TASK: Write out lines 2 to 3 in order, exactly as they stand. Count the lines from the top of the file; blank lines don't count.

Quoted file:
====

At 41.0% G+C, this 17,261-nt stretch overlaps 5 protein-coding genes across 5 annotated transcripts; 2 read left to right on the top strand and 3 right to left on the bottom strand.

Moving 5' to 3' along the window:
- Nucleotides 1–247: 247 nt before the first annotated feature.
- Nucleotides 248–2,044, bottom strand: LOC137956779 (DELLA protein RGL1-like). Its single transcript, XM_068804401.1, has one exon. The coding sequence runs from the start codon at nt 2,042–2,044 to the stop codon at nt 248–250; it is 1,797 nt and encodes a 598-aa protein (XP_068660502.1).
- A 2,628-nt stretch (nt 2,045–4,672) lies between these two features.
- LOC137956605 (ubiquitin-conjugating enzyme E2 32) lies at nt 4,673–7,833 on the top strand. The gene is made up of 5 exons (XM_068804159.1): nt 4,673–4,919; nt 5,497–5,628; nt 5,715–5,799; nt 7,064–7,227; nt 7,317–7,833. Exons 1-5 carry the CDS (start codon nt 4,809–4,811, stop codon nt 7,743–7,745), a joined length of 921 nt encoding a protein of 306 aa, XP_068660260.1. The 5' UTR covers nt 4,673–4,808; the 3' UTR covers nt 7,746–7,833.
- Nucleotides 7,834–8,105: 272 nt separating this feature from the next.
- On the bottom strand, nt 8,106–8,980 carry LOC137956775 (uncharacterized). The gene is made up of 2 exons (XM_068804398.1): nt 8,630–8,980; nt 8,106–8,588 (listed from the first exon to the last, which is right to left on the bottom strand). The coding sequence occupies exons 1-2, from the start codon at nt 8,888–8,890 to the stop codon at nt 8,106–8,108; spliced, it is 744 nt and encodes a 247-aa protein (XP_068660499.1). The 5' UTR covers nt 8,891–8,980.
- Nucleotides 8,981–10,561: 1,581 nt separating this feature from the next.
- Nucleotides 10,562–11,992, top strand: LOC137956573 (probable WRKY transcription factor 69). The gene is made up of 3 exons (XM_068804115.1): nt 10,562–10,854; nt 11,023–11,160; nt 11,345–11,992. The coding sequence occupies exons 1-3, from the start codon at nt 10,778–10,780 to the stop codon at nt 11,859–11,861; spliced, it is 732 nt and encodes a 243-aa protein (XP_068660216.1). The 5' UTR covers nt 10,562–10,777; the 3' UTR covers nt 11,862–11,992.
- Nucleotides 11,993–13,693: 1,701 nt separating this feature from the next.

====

Moving 5' to 3' along the window:
- Nucleotides 1–247: 247 nt before the first annotated feature.